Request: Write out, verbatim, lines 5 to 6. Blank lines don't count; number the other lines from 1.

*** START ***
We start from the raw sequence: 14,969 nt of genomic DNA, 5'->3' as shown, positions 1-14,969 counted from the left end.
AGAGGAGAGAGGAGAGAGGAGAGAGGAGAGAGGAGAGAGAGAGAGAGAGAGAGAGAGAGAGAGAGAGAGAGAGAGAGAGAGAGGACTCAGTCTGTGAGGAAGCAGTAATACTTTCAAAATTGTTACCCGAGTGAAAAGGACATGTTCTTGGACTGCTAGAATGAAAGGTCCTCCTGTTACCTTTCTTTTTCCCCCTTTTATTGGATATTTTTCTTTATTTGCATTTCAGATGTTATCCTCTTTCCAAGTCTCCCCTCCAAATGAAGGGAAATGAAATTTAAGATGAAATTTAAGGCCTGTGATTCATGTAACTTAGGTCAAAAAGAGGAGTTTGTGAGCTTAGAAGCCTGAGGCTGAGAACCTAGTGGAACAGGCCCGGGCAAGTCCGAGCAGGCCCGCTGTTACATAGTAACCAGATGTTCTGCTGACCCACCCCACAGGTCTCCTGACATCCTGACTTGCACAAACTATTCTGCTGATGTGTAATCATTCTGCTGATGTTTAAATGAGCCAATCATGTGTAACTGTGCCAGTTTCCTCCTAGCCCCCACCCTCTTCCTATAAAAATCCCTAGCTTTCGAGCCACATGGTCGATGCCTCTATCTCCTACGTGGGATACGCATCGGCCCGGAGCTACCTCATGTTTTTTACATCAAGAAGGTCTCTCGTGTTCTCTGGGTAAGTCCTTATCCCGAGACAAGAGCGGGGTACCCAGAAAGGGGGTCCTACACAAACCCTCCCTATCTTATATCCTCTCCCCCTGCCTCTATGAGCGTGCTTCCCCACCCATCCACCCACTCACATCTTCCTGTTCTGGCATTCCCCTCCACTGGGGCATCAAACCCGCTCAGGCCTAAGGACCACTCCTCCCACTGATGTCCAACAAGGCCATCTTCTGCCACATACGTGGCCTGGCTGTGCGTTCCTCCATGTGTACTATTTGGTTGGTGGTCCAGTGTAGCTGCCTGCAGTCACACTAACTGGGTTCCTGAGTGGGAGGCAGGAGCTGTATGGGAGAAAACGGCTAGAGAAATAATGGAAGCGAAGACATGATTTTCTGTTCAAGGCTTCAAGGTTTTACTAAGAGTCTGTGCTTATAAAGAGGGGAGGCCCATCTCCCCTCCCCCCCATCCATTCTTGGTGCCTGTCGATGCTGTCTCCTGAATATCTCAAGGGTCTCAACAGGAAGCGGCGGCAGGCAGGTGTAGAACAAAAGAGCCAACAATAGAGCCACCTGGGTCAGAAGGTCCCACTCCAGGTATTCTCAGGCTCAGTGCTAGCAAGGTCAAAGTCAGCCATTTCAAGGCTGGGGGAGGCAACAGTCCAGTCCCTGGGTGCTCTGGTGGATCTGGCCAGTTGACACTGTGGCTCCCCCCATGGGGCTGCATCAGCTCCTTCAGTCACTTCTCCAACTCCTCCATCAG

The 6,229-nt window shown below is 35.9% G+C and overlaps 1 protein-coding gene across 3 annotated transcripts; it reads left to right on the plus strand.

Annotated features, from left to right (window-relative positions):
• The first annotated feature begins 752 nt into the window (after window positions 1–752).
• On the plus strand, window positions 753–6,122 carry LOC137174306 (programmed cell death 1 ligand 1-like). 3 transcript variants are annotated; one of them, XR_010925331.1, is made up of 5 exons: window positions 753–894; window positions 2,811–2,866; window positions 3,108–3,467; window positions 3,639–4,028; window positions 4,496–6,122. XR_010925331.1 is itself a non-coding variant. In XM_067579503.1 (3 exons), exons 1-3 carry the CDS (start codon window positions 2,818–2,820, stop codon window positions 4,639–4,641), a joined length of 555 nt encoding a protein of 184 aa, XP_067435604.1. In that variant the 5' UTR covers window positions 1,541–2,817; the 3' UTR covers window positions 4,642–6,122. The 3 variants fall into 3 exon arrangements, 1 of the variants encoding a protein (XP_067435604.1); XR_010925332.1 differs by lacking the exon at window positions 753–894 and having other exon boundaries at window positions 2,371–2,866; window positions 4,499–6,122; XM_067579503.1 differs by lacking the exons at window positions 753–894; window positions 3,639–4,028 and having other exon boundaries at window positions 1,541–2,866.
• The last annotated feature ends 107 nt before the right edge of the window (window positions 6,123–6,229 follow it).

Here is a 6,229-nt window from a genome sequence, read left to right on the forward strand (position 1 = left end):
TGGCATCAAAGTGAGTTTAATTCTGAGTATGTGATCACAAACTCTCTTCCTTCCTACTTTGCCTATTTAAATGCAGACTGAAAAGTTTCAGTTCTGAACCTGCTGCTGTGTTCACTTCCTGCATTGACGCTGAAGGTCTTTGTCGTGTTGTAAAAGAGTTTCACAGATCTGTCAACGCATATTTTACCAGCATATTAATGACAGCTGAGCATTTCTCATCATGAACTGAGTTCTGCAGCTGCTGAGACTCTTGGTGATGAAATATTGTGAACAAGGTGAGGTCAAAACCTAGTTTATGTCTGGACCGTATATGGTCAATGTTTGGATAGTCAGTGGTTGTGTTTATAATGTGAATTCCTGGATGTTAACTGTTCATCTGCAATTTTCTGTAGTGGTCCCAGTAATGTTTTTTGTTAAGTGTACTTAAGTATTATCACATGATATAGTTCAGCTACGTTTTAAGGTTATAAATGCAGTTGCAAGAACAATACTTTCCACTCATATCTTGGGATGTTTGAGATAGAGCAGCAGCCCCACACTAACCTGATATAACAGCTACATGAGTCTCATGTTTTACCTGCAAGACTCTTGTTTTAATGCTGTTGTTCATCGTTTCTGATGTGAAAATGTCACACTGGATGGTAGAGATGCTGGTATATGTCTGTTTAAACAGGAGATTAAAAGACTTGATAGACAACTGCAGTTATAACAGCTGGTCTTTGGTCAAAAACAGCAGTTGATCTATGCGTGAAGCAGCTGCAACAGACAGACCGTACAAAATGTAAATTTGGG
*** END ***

• The first annotated feature begins 752 nt into the window (after window positions 1–752).
• On the plus strand, window positions 753–6,122 carry LOC137174306 (programmed cell death 1 ligand 1-like). 3 transcript variants are annotated; one of them, XR_010925331.1, is made up of 5 exons: window positions 753–894; window positions 2,811–2,866; window positions 3,108–3,467; window positions 3,639–4,028; window positions 4,496–6,122. XR_010925331.1 is itself a non-coding variant. In XM_067579503.1 (3 exons), exons 1-3 carry the CDS (start codon window positions 2,818–2,820, stop codon window positions 4,639–4,641), a joined length of 555 nt encoding a protein of 184 aa, XP_067435604.1. In that variant the 5' UTR covers window positions 1,541–2,817; the 3' UTR covers window positions 4,642–6,122. The 3 variants fall into 3 exon arrangements, 1 of the variants encoding a protein (XP_067435604.1); XR_010925332.1 differs by lacking the exon at window positions 753–894 and having other exon boundaries at window positions 2,371–2,866; window positions 4,499–6,122; XM_067579503.1 differs by lacking the exons at window positions 753–894; window positions 3,639–4,028 and having other exon boundaries at window positions 1,541–2,866.